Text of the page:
Nall Safety Report


FREDERICK, MD – The Aircraft Owners and Pilots Association (AOPA) Air Safety Institute (ASI) released the 26th edition of the Joseph T. Nall Report, a review of general aviation accidents for 2014, the most recent year for which reasonably complete data are available.

The results indicate that the significant improvements and historically low accident rates registered in 2013 “proved not to be a one-time statistical anomaly,” wrote AOPA Air Safety Institute Executive Director Richard McSpadden in his Publisher’s View in the Nall Report. “Across the general aviation community, we can take pride that our collaborative efforts appear to be having a positive, sustained impact.”

Accident causes tend not to vary significantly from year to year, a trend the new report confirmed, noting that pilot-related mishaps continue to account for about 75 percent of all accidents—20 percent of which were fatal.

“The overwhelming majority of these accidents are avoidable, so if we can convince more pilots to access safety information, we can drive the accident rate even lower, and save lives,” he said. “That is why numerous industry leaders and type club presidents are joining the Air Safety Institute in a push to reach more private pilots with safety information in a program we call ‘Find one, bring one,’ which encourages pilots to find a pilot not accessing safety information and bring them to safety.”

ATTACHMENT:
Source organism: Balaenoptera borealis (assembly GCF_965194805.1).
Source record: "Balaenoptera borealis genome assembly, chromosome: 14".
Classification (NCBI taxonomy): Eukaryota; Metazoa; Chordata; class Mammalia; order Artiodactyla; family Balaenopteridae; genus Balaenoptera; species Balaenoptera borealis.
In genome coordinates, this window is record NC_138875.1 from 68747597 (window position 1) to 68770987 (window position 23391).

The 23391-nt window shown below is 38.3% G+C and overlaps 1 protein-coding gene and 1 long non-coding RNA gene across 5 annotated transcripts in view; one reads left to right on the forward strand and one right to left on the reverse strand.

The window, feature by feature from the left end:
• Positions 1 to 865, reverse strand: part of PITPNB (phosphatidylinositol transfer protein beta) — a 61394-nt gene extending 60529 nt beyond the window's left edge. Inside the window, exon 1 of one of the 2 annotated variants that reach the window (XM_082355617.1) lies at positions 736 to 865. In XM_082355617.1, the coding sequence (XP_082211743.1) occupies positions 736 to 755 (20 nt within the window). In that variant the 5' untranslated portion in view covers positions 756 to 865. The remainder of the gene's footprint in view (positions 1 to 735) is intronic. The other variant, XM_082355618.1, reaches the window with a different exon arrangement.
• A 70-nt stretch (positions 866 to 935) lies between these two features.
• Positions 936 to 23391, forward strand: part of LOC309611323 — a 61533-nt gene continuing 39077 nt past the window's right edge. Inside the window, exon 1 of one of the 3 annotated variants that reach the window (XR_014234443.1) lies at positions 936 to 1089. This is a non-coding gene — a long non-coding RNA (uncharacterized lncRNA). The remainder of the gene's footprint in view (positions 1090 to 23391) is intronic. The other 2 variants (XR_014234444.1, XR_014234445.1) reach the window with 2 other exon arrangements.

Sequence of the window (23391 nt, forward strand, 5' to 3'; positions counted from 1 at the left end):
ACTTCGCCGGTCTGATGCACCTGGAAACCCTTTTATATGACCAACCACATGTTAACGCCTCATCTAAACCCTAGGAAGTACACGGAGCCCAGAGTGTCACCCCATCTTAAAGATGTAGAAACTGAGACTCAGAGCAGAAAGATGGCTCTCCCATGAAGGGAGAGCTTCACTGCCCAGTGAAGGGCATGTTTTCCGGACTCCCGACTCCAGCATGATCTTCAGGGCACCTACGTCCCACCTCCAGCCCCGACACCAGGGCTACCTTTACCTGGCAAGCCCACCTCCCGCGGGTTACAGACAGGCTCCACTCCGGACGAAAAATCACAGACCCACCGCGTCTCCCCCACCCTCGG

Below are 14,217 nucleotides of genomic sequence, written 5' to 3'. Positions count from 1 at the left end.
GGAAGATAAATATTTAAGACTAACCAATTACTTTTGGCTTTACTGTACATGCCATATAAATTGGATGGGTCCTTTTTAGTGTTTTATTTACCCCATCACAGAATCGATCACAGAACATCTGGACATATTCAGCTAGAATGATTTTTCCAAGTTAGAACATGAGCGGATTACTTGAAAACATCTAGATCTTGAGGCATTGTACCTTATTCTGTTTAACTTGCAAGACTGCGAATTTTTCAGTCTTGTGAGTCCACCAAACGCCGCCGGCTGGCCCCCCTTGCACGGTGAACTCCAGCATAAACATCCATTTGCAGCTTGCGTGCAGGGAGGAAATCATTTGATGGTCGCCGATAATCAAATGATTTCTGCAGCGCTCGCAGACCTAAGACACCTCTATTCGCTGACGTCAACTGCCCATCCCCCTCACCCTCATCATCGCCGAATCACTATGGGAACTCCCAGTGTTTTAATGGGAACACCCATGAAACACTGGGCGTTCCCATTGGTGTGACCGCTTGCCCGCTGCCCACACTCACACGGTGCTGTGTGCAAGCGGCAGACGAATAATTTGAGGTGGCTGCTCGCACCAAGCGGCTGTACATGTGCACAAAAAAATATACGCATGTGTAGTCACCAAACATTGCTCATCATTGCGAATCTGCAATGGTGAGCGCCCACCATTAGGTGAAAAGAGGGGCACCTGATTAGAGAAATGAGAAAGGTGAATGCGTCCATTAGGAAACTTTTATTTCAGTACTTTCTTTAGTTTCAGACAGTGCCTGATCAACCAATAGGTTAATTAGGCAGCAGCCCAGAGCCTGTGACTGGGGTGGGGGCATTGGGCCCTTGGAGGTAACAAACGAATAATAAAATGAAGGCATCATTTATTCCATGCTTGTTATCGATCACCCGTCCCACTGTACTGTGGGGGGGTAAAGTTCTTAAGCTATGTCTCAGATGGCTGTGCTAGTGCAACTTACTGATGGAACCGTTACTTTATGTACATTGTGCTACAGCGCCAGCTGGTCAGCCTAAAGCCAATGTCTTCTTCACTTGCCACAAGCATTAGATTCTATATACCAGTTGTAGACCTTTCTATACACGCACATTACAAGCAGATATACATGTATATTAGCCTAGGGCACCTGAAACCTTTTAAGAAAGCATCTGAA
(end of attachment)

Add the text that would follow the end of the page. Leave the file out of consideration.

When addressing type club leaders in July at EAA AirVenture in Oshkosh, Wisconsin, McSpadden’s call to “join together for a call to action” received strong support as he outlined a three-part safety-building strategy consisting of having pilots bring the so-far “unreachable” members of the aviation community into the safety-awareness fold under the “Find one, bring one” plan; get more pilots to join type clubs; and encourage all pilots to focus their training and study on the specific flight realms that continue to cause the most trouble: landings; takeoff and climbs; low-altitude maneuvering; and fuel management.

The Air Safety Institute also released the 2015-2016 GA Accident Scorecard, a brief statistical summary that supplements the Nall Report’s detailed examination of 2014 data. It notes that after arresting a seven-year decline in 2014, noncommercial fixed-wing flight time increased more than five percent in 2015, while the rate of accidents remained at the low level achieved the previous year. The number of fatal accidents declined by two.

In 2016, there was a three-percent increase in accidents, but fatal accidents declined from 20 percent of the total to 16 percent. For the fourth straight year, 2016 had fewer than 1,000 noncommercial fixed-wing accidents, of which fewer than 200 were fatal, “levels not previously seen in the post-World War II era. There were 156 in 2016, 6 percent below the previous record low of 167 recorded three years earlier,” it said.

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